He said Russia’s submarine warfare capabilities were “exquisite”, with European countries routinely losing track of the Moscow ships. The evolving discipline of “seabed warfare,” a sort of hide-and-seek game involving new sensors or active sleeping weapons that go undetected on the ocean floor, is a fast-moving military research area, Bruns added.

That’s why some in the German navy fear losing a major capability, potentially for good, if the defense ministry’s bridge solution to MAWS is lackluster, according to the analyst. “For German naval aviators, this is a defining moment.”

French trade publication Mer et Marine reported this week that the French defense ministry had offered Germany the possibility to lease four of its Breguet Atlantic 2 planes, the type Paris wants to replace with MAWS planes.

The German and French defense departments did not immediately confirm the proposal. A German naval official said the service was made aware of it through press reports.

Airbus is also waiting on the wing, having submitted the idea for an A320-type aircraft converted to a sub-hunting role.

However, currently no money has been budgeted for new maritime patrol aircraft, a spokesman for the German defense ministry told Defense News. The next step will be to analyze information about potential candidates and determine a preference order for later decisions, he said.


image source

US suspends tariffs on UK with a gesture of goodwill | 2021-03-04 | Instant News

The Biden administration on Thursday announced it would suspend some tariffs on Britain as the US seeks allies to counter growing threats from “non-market economies” such as China.

Britain, when part of the European Union, was party to Europe’s WTO challenge to US subsidies for Boeing. The EU hit the US last year with WTO-approved tariffs targeting US commodities such as cheese and wine. Meanwhile, the US charges its own tariffs to the EU to punish it for subsidizing Airbus.

While the impact of lifting US tariffs on some British products may have little impact on American farmers, it shows that the Biden administration is following through on pledges to garner allied support before confronting China, which currently retains billions of dollars in value. tariffs on US agricultural commodities. Many of the tariffs currently do not apply as a result of the “phase one” agreement reached between the US and China in February last year.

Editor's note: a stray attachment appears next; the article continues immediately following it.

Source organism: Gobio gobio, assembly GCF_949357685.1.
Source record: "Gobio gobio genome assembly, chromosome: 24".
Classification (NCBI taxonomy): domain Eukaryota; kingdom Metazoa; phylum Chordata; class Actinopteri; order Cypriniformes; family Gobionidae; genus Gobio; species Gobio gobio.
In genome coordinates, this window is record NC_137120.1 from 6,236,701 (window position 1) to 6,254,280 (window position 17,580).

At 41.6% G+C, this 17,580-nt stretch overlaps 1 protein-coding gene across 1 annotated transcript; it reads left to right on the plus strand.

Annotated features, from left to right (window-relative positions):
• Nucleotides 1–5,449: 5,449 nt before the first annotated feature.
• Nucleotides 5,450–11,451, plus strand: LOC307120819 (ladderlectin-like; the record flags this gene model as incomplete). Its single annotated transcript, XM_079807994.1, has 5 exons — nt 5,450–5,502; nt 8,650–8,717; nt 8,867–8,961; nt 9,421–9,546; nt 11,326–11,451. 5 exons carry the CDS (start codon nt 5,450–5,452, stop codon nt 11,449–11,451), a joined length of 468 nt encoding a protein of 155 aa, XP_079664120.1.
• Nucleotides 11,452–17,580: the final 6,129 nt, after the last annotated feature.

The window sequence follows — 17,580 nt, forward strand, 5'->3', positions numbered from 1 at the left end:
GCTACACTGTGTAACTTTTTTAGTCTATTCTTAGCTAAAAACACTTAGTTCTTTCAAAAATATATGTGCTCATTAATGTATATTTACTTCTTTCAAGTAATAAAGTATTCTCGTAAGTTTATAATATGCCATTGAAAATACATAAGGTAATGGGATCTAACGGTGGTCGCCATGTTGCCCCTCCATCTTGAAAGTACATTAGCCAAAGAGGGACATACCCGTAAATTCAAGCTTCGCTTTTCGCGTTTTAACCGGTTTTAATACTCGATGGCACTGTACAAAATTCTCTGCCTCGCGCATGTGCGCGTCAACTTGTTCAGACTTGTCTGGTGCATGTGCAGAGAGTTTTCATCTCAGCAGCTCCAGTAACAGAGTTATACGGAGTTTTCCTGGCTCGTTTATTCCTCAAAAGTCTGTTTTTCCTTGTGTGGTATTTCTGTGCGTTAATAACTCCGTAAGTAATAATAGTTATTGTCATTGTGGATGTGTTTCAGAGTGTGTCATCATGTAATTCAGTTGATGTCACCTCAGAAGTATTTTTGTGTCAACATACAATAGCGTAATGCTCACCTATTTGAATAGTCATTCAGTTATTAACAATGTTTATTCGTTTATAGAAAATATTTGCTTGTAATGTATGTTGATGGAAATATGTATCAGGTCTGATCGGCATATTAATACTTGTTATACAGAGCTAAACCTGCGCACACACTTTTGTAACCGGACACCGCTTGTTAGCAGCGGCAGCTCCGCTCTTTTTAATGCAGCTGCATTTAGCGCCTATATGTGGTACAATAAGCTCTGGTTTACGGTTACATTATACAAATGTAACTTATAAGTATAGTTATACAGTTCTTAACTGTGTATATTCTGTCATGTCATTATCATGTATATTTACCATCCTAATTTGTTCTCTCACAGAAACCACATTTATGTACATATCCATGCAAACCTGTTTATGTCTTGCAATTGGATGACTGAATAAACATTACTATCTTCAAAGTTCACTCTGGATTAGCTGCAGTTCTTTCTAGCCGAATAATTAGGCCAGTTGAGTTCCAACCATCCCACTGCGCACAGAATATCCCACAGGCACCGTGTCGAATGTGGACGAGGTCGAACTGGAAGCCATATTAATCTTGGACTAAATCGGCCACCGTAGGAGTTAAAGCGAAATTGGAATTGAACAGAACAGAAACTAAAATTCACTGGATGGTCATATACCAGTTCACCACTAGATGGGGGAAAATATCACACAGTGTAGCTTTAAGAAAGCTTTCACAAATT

But Joe Glauber, a senior fellow at the International Food Policy Research Institute and former USDA chief economist, warned that China’s tariff relief was not permanent and was simply the result of an arbitrary decision by the government to temporarily exempt some US agricultural products from tariffs.

“The United States will now suspend retaliatory tariffs in the Airbus dispute from March 4, 2021, for four months,” the Office of the US Trade Representative said in a statement. “This will give time to focus on negotiating a balanced settlement for the dispute, and start seriously addressing the challenges posed by new entrants to the civil aviation market from non-market economies, such as China.”

China has strengthened its aerospace industry and the Commercial Aircraft Corporation of China, which is affiliated with the Chinese military, is a growing competitor to companies such as Boeing and Airbus, according to a recent report. report by Asia Times.

Britain announced in December that it was suspending its tariffs on the US linked to a WTO ruling on Boeing subsidies, which is generally seen as a gesture of goodwill and a sign that Britain hopes to resume negotiations for a free trade agreement soon. the Biden government took power in January.

British International Trade Minister Liz Truss later said that Britain wanted to “reduce conflict and reach a negotiated settlement, so that we can deepen our trade relationship with the US”

However, at the time, USTR President Donald Trump rejected the gesture.

“Only the European Union sues the United States at the WTO,” the agency said. “The UK is not taking cases in its individual capacity. Therefore, the UK does not have the authority of the WTO to participate in such actions once it is no longer part of the EU. ”

For the full story, go to www.Agri-Pulse.com


image source

Will Germany abandon its Airbus Tiger attack helicopters? | Instant News

Designed in the early 1980s in the middle of the Cold War, the French-German Tiger combat helicopter was adopted by the armies of the two countries in 2009. Initially considered an anti-tank platform that could counter the Soviet invasion, it was eventually converted into a multirole attack helicopter, with several intermediate variants. developed to suit the needs of the operator.

In May 2018, France and Germany inaugurated the modernization of the Tiger, which the French Minister of the Armed Forces defined as “a new stage of European defense and the consolidation of our industry”. On behalf of France, Germany and Spain, the European Organization for Joint Armament Cooperation (OCCAR) is contracting with the manufacturers involved in the project, namely Airbus Helicopters, Thales and MBDA, to carry out risk reduction tasks.